The guide…

 unnamed (1) Ever since I did my Montessori training, I was inspired by the term “guide” instead of teacher. Teacher is too heavy a word and in our day and age often carries with it connotations that are not too pleasing to the memory, for all the varied personalities and encounters we have had as children and adults in our different journeys as students….

Spending a month, at a sort of personal retreat, learninxg to create a basic yoga and meditation practice, under an experienced (to say the least) guide(yogacharya Venkatesh), I began to think and see as a student/learner, what it takes to be a guide that leaves in a student something learned, something concrete to take forward, something real to hold on to, something grand that helps us see ourselves and life in ways that bring greater clarity and peace, some way in which to understand our bodies and our minds. It surprised me to find so many parallels between my own work as a guide with children and the little of what I was able to perceive of the work of my teacher in this little time that we shared together.

As in Montessori, I saw myself as a human spirit – with body and mind. The practice was taught to me to help me with concentration and focus, reveal my dormant, natural human spirit. In a talk with my guide, he once said, “this, the work that you do on your mat, with your body and your mind, this is life…what you see outside is not life.” The idea that inside all of us lies a spirit, waiting for itself to be revealed through work reminded me of how we see the human child through the Montessori philosophy. Then, the work of the guide (from now on referring to my guide and the Montessori guide as the same) is to help reveal this spirit, through work. The work will be done by the student.

The guide merely creates the environment in which this learning will optimize. Little details reveal that the guide is always working on creating the optimal space. I would notice how through my practice, my guide would close and open the sliding window closest to me, sometimes just slightly to bring in just that little draught of air, just when I needed that, or bring my attention on my pursed lips so as to relax them and my face while experiencing pain in an asana. While this sort of creation of the optimal environment is external, there is also the space that is created internally that the guide works to nourish. This internal space is worked on by first observing the student.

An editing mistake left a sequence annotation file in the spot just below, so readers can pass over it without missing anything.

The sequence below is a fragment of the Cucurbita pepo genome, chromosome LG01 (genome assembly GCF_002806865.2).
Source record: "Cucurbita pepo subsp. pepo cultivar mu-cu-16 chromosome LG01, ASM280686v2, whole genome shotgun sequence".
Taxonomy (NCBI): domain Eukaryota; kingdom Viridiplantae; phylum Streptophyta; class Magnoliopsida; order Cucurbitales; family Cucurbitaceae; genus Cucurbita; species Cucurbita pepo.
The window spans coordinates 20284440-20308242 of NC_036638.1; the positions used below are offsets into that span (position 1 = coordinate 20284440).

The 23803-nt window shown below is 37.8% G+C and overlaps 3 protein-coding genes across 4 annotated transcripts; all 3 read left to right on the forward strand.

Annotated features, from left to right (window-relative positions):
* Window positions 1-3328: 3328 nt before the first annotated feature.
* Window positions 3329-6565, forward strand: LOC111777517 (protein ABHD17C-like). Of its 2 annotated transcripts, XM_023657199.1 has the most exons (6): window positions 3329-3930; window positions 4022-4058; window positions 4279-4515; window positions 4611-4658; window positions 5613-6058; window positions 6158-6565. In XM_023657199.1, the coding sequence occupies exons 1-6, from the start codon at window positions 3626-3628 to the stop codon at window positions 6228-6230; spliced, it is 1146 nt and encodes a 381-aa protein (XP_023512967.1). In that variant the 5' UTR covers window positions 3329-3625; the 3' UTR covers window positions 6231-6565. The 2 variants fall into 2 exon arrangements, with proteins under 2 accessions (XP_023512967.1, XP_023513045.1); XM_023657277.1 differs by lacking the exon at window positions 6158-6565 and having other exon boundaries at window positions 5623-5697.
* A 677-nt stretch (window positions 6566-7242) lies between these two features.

Not every student will need the same kind of instruction or guidance. In moments when the guide observes that there has been some sort of understanding, he is immediately present to confirm the same to the student. This is the path, this is where you need to stay, and this is how you need to remain in this place. Breathe. This reconfirmation, at these very crucial moments, really is what creates in the student, an understanding of what it is that the guide is trying to reveal to him. The beauty of this revelation is actually something that makes one feel good. It is not something external, like attaining the best result. Instead it is a state in which one comes to realize that there is harmony!

While a child perhaps cannot elaborate this in words, he reveals this beauty in the way he moves and works, only gaining the energy necessary from his personally created level, displaying that he is ready to move forward with this energy. And again, this is where the guide presents himself, to take the student forward. It is a fragile, delicate dance but it always moves forward and it always provides for space – a space in which the student explores his own self entirely with work that calls out to his spirit – his mind and his body. And that is where I feel and believe that a method comes into play for the guide and the student.

While, I do believe that a method cannot be held onto entirely and there has to be room for understanding and flexibility with each student, what a method and more so the practice of it reveals to the guide are the possibilities that lie within the method. The minute the possibilities fail to reveal themselves and the method merely becomes a set of actions that we follow because somebody once said they did wonders, we fail to keep the method alive and let it stagnate. A method for a guide has to always be living.

In Yoga as in Montessori, a method has to be practiced. A method that isn’t practiced and studied by the guide begins to lose its meaning. However, a method gives the guide a means through which concrete tools can be used to achieve greatness, skill, harmony, success, peace, wisdom, compassion, balance. Are these not the things we want in our lives and in the lives of our children? I look at these tools, as gifts understood received and offered by the guide to the student. It is a love for something that one shares with another. A deep love for something sacred that carries within it the potential for real change, change that on some deeper level, perhaps brings about greater peace and harmony in the world.